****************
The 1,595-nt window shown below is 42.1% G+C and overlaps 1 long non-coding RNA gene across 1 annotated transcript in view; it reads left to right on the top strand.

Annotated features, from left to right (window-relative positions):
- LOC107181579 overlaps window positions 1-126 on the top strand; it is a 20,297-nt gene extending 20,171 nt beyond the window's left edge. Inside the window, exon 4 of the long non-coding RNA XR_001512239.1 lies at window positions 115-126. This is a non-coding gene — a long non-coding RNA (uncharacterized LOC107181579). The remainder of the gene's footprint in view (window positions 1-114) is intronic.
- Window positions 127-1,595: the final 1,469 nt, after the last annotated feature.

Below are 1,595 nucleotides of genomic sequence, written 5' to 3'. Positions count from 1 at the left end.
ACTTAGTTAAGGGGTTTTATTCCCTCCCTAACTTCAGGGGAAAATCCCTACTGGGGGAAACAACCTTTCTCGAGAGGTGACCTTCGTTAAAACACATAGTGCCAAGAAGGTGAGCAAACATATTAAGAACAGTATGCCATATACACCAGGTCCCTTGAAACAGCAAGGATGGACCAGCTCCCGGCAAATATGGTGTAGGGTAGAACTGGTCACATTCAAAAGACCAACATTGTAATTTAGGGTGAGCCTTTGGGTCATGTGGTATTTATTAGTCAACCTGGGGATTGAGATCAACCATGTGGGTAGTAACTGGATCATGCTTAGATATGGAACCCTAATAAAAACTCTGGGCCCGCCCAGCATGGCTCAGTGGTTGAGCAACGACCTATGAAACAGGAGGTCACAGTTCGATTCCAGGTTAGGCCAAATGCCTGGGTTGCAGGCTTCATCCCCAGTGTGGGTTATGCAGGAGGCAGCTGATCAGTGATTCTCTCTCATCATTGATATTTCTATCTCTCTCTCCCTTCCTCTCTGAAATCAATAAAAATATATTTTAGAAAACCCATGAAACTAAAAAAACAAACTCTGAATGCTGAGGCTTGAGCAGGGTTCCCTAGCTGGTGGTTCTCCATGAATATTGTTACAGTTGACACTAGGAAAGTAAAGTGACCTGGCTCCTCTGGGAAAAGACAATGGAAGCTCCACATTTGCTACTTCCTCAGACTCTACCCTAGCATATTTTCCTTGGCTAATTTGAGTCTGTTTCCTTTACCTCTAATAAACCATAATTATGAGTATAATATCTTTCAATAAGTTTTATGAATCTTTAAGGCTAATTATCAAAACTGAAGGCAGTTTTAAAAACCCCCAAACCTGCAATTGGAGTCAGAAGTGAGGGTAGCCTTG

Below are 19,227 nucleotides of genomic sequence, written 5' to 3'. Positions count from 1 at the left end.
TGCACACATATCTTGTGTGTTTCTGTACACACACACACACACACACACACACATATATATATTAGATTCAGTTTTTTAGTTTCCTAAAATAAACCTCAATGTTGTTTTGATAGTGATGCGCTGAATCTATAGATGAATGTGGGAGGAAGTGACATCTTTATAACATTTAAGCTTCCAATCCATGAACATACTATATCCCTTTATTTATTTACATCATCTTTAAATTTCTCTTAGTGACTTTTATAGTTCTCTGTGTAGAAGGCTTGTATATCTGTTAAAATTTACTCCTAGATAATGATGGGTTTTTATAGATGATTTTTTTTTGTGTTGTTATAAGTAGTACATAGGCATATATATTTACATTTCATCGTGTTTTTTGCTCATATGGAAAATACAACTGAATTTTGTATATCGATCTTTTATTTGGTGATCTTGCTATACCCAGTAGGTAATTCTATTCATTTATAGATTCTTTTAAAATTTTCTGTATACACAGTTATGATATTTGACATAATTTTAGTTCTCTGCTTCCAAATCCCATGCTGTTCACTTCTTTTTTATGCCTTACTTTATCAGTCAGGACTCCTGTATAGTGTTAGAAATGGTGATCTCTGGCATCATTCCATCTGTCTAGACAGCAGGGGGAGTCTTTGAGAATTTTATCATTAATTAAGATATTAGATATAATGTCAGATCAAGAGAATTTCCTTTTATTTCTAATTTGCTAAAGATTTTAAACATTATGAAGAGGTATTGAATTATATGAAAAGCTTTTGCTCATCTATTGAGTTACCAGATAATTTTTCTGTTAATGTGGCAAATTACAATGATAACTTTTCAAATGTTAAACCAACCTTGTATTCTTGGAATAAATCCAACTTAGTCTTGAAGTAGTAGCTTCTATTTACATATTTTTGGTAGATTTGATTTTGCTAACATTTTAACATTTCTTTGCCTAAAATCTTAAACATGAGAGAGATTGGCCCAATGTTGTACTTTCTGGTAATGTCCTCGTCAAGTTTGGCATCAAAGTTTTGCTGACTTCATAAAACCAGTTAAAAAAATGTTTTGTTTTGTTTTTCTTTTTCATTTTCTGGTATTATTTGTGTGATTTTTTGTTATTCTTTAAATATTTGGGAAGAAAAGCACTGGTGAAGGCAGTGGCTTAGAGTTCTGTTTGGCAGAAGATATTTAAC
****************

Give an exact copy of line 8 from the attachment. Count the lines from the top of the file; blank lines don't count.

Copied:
TGCACACATATCTTGTGTGTTTCTGTACACACACACACACACACACACACACATATATATATTAGATTCAGTTTTTTAGTTTCCTAAAATAAACCTCAATGTTGTTTTGATAGTGATGCGCTGAATCTATAGATGAATGTGGGAGGAAGTGACATCTTTATAACATTTAAGCTTCCAATCCATGAACATACTATATCCCTTTATTTATTTACATCATCTTTAAATTTCTCTTAGTGACTTTTATAGTTCTCTGTGTAGAAGGCTTGTATATCTGTTAAAATTTACTCCTAGATAATGATGGGTTTTTATAGATGATTTTTTTTTGTGTTGTTATAAGTAGTACATAGGCATATATATTTACATTTCATCGTGTTTTTTGCTCATATGGAAAATACAACTGAATTTTGTATATCGATCTTTTATTTGGTGATCTTGCTATACCCAGTAGGTAATTCTATTCATTTATAGATTCTTTTAAAATTTTCTGTATACACAGTTATGATATTTGACATAATTTTAGTTCTCTGCTTCCAAATCCCATGCTGTTCACTTCTTTTTTATGCCTTACTTTATCAGTCAGGACTCCTGTATAGTGTTAGAAATGGTGATCTCTGGCATCATTCCATCTGTCTAGACAGCAGGGGGAGTCTTTGAGAATTTTATCATTAATTAAGATATTAGATATAATGTCAGATCAAGAGAATTTCCTTTTATTTCTAATTTGCTAAAGATTTTAAACATTATGAAGAGGTATTGAATTATATGAAAAGCTTTTGCTCATCTATTGAGTTACCAGATAATTTTTCTGTTAATGTGGCAAATTACAATGATAACTTTTCAAATGTTAAACCAACCTTGTATTCTTGGAATAAATCCAACTTAGTCTTGAAGTAGTAGCTTCTATTTACATATTTTTGGTAGATTTGATTTTGCTAACATTTTAACATTTCTTTGCCTAAAATCTTAAACATGAGAGAGATTGGCCCAATGTTGTACTTTCTGGTAATGTCCTCGTCAAGTTTGGCATCAAAGTTTTGCTGACTTCATAAAACCAGTTAAAAAAATGTTTTGTTTTGTTTTTCTTTTTCATTTTCTGGTATTATTTGTGTGATTTTTTGTTATTCTTTAAATATTTGGGAAGAAAAGCACTGGTGAAGGCAGTGGCTTAGAGTTCTGTTTGGCAGAAGATATTTAAC